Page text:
Torturing Characters

The incomparable Charlie Jane Anders has posted another useful series of writing tips on io9.com, which is currently one of my favourite sites on the web – it’s got a great mix of science, science fiction and general cool geekiness. My sort of people!

Many writers, myself included, have a natural habit of turning away from making bad things happen to people they like (their characters). But who wants to read a book where nobody is in peril? So it’s a constant process of reminding yourself as you write to up the stakes, to complicate things, to take every opportunity when a decision is made to make it either be the wrong one, or one that complicates life.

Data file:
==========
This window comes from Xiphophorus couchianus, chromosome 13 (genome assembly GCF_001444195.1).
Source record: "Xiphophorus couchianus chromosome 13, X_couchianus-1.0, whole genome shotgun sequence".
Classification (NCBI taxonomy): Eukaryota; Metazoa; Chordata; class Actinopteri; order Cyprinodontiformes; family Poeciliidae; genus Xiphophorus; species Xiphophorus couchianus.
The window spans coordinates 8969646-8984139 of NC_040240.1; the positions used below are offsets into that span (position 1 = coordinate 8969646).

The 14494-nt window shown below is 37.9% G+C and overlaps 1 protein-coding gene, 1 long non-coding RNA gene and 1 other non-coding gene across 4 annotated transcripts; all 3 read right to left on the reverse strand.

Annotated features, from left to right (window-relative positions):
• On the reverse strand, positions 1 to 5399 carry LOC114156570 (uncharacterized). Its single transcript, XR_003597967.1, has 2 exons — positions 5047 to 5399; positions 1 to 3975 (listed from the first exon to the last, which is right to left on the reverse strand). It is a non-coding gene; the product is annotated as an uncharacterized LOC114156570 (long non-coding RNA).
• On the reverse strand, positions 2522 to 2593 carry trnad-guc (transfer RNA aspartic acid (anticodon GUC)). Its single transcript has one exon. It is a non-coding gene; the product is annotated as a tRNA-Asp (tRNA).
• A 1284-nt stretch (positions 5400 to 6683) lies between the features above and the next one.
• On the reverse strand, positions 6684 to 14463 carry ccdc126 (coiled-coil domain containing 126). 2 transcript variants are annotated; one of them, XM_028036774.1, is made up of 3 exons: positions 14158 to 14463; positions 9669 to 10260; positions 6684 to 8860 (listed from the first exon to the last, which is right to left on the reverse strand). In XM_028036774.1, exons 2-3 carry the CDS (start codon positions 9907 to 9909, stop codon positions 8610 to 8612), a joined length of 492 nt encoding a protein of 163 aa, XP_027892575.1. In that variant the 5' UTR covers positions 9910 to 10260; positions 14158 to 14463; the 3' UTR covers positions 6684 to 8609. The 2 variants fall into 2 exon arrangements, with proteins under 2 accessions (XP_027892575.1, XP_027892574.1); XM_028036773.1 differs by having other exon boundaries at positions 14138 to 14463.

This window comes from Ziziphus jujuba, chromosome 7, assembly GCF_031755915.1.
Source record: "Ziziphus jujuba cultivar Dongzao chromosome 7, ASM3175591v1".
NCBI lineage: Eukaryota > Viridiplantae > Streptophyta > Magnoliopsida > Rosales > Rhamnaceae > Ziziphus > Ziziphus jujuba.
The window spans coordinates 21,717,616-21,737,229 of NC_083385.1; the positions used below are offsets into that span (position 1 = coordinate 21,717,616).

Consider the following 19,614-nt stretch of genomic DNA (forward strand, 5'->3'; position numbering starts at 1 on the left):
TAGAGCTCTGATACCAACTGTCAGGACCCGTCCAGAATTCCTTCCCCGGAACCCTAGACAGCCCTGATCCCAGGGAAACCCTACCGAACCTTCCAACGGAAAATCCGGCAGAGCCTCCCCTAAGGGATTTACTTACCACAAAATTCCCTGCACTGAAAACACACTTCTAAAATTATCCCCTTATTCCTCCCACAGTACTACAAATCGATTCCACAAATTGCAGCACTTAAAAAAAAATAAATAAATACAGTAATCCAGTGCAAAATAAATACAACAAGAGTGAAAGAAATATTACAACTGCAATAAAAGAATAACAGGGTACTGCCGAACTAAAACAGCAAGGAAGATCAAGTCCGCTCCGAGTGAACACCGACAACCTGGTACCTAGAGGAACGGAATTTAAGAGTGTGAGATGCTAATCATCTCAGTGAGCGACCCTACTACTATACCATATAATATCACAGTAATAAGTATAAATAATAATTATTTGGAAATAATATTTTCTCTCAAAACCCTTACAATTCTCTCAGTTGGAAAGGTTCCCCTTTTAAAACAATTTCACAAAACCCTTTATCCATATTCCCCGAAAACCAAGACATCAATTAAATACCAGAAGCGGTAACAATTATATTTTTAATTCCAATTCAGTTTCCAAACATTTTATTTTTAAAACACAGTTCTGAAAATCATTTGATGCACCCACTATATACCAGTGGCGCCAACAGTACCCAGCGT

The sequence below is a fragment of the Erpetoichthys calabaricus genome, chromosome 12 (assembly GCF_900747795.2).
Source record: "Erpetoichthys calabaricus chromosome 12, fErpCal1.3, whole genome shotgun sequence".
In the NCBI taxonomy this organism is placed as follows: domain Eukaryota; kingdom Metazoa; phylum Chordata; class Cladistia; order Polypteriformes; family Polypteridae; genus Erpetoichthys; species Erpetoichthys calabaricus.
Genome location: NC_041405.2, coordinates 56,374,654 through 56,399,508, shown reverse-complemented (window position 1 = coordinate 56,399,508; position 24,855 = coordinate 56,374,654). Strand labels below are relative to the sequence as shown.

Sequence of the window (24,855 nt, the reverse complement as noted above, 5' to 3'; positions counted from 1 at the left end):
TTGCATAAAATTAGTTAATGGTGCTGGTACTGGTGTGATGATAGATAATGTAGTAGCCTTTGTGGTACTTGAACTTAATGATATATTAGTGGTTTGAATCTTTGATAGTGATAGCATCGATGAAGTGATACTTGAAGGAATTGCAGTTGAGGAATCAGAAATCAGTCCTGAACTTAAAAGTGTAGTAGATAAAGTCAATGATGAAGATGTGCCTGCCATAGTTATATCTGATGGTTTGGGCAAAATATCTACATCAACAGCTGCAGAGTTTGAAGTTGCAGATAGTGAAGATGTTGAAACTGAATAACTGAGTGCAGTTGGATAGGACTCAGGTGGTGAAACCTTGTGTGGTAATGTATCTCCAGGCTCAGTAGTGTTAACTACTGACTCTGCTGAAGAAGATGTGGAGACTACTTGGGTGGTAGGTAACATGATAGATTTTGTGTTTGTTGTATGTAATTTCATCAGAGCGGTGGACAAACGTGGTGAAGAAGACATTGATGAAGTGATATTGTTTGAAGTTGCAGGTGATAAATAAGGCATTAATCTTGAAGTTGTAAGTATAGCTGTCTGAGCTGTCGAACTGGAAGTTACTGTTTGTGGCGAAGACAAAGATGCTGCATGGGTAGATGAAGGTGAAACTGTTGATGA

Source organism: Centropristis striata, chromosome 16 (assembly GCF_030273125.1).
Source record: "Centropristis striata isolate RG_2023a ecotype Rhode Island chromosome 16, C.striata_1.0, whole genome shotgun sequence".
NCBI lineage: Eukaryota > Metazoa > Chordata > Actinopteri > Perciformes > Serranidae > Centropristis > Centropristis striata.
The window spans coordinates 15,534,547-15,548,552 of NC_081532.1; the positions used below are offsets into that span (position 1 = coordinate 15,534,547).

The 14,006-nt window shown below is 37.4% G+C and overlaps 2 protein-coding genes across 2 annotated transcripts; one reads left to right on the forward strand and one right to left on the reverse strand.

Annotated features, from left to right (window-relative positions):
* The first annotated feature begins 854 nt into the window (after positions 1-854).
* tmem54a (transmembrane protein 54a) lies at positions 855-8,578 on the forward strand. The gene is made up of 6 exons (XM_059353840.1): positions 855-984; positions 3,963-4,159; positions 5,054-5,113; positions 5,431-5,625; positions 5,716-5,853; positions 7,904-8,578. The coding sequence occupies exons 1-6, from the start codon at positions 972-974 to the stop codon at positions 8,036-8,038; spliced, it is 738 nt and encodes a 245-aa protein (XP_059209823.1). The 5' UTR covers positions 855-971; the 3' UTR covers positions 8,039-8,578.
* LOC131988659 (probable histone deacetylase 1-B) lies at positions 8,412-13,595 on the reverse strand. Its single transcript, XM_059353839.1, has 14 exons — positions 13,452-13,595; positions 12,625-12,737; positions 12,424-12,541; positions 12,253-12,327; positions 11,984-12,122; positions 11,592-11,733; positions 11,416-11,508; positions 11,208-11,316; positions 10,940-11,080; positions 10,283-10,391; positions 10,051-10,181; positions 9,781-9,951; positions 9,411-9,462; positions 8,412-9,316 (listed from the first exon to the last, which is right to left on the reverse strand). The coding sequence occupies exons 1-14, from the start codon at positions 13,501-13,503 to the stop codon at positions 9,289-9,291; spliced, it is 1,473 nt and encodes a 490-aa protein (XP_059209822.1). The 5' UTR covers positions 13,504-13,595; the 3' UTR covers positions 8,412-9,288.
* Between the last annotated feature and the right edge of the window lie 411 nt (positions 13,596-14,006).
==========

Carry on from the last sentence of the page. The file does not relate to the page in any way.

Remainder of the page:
In a recent chapter of a work in progress, I realized that one of the main characters would realize her parents would potentially be in danger if they came to visit her. So immediately I started writing the scene where she convinces them not to come. And then I reminded myself of what I was doing. My own parents: sure I’d want to convince them to stay away from danger. But fictional parents have to insist on coming, complicating the character’s already complicated circumstances.

It’s a habit to learn. Charlie’s tips are good ones. I especially like number 3: “People should suffer for their mistakes, but also their good deeds.”

http://io9.com/10-cant-miss-surefire-secrets-of-torturing-fictional-1557648931

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